Over the last 20 years, the backcountry has seen a massive spike in use. From sledders to shredders, on any given winter day, we’re out there in the thousands. But how many are actually out there? And why hasn’t that corresponded to a sharp rise in accidents or even deaths? Ryan Stuart looks for answers in the statistical world.
Last winter should have started on a tragic note. “It was a gong show,” remembers Gilles Valade, the executive director of Avalanche Canada based in Revelstoke, British Columbia. After a crappy winter the year before, the 2015-16 season went off early. By Sunday, November 8, more than a metre of snow lay on the ground in the alpine around Rogers Pass in Glacier National Park, British Columbia, and powder-starved backcountry skiers stampeded to the buffet. “There were avalanches going off everywhere,” says Valade. But none was scarier than a size-3.5 slide that swallowed a skier and snowboarder on Bruins Pass, one of the most popular areas in the park. As a matter of pure luck, both emerged unscathed.
That chaotic season opening, as a microcosm, mirrors a contradictory trend: while winter use of the backcountry increased exponentially in the last 20 years, the number of people dying in avalanches remains mostly stable. The reason remains elusive, and the question keeps surfacing, especially after days like November 8, 2015.
Because so little data exists on how many people are actually in the backcountry, statistics backing up the overall claim that users are getting in less trouble also don’t exist. One of the few sources of reliable data is Glacier National Park, where skier visits increased about 50 per cent, or by more than 5,000 skiers, from the winter of 201011 to that of 201516. The anecdotal evidence is even stronger. Valade echoes many longtime locals when he says 20 years ago he was alone touring in Rogers Pass on a typical weekend. Now the parking lots fill even midweek.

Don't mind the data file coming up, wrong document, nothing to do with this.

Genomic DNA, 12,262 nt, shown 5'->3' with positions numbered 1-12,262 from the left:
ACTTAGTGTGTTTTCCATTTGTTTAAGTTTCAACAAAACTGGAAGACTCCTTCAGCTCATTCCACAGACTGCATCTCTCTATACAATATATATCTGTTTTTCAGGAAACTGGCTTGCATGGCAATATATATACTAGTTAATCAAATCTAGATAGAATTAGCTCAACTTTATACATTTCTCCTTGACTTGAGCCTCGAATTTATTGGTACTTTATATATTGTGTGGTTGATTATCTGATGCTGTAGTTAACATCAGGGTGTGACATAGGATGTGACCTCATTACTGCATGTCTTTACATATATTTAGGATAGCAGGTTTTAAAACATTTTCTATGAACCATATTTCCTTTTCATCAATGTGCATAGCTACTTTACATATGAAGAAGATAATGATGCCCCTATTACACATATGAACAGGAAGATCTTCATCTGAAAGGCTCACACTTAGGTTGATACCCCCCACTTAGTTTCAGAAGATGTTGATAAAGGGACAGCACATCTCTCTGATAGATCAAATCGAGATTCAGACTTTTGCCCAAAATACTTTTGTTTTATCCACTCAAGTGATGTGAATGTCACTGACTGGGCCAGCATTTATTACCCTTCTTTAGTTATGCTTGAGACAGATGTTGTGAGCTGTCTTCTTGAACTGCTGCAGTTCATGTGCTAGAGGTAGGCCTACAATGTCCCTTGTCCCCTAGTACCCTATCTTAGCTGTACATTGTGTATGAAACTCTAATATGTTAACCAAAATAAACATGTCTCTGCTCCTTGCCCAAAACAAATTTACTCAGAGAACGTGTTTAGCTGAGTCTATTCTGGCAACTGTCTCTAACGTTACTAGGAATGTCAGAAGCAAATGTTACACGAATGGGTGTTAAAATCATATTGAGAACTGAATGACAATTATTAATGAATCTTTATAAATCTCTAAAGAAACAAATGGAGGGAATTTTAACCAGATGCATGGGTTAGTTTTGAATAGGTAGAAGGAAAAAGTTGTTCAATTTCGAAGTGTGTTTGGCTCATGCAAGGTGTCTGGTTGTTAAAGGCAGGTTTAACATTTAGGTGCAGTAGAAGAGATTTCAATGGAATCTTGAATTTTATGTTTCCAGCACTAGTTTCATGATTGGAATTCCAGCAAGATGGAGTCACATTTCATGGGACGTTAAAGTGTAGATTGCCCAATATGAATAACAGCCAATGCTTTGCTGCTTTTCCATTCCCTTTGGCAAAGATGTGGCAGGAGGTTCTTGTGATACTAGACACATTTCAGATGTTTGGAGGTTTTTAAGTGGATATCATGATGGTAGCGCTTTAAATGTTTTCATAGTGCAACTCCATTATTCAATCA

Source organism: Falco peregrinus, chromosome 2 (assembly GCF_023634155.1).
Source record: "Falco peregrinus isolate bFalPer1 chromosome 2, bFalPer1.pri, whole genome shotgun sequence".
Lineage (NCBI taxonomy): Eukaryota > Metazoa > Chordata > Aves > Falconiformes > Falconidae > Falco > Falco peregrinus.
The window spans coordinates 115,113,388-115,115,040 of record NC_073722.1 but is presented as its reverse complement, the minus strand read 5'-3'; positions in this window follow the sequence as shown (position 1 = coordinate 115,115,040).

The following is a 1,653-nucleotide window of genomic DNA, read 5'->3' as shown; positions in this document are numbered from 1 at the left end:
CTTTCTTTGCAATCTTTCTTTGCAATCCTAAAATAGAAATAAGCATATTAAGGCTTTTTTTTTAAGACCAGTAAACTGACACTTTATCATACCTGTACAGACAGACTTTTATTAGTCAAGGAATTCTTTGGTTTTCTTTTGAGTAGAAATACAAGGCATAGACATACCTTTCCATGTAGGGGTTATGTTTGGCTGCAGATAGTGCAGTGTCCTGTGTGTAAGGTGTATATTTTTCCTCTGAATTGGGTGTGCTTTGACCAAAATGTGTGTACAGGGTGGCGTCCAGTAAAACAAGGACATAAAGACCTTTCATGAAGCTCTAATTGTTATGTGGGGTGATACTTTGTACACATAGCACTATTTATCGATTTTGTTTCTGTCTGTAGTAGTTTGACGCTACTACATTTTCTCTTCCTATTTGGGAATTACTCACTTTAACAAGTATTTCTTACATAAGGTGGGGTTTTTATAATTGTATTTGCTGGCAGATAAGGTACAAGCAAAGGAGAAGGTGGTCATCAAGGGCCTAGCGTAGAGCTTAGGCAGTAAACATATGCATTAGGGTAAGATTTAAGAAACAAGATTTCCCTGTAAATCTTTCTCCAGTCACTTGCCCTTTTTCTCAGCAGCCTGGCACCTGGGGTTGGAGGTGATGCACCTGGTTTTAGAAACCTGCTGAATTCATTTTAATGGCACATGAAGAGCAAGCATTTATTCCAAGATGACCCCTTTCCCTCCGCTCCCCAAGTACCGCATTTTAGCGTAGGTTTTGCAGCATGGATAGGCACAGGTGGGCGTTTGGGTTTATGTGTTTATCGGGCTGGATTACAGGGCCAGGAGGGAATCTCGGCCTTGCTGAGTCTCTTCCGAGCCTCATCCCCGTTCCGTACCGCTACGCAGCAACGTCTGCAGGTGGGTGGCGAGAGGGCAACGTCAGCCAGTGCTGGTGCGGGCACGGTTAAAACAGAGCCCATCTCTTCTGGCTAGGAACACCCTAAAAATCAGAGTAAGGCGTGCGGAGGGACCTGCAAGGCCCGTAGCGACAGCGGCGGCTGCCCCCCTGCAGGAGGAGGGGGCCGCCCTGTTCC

There’s a lot of circumstantial evidence, too. According to SnowSports Industries America (SIA), a trade organization, American backcountry-ski-boot sales increased 27 per cent last year and now make up 12 per cent of boot sales overall. No comparative Canadian data exists, and MEC, the country’s largest retailer of backcountry gear, won’t release sales stats. But they say interest in backcountry-related gear has increased every year since 2008. Tellingly, in the last five years, just about every major ski-boot manufacturer started making backcountry-specific models. Valade, for his part, thinks there may be as many as 10 times more users. Further to this, page views on backcountryskiingcanada.com, a website full of route beta, have doubled every year since Brad Steele founded the site in 2006. “Where ski movies used to include a lot of in-resort skiing, now it’s all these wild places,” he says. “Everyone wants a piece of the adventure.”
Newer groups of backcountry users are growing even faster. Snowshoeing is the fastest-growing winter sport according to Outdoor Industry Association, another trade group. And then there’s snowmobiling, or “sledding,” as it’s often called. “Fifteen years ago you saw few mountain sledders,” says Valade. “Now I suspect there are more sledders than skiers in the backcountry.”
It’s clear the backcountry has never been busier. It should follow that deaths from avalanches would increase too, but that’s not what the long-term trends show. In the five years before 2015, in Canada, the average annual fatality rate stood at 9.8 users per season. The five years before, that average was 14.2 per season. And it was higher the five years before that. Comparatively, in Europe, a Swiss Alpine Club study found a reduction in fatalities for ski tourers from 11 per 100,000 between 1984 and 1993 to just four per 100,000 between 2004 and 2013. In the US, the average is 27 avalanche deaths per year, about the same as it was from 2001 to 2006 and only slightly above stats from the late 90s, despite the higher number of participants. SIA estimates there are more than 6 million backcountry skiers; which would put the American death rate at less than 0.5 per 100,000.
In the last 15 years, sledders typically made up less than a third of victims. But, more recently, they may be taking over as the “average” avalanche victim, says Avalanche Canada.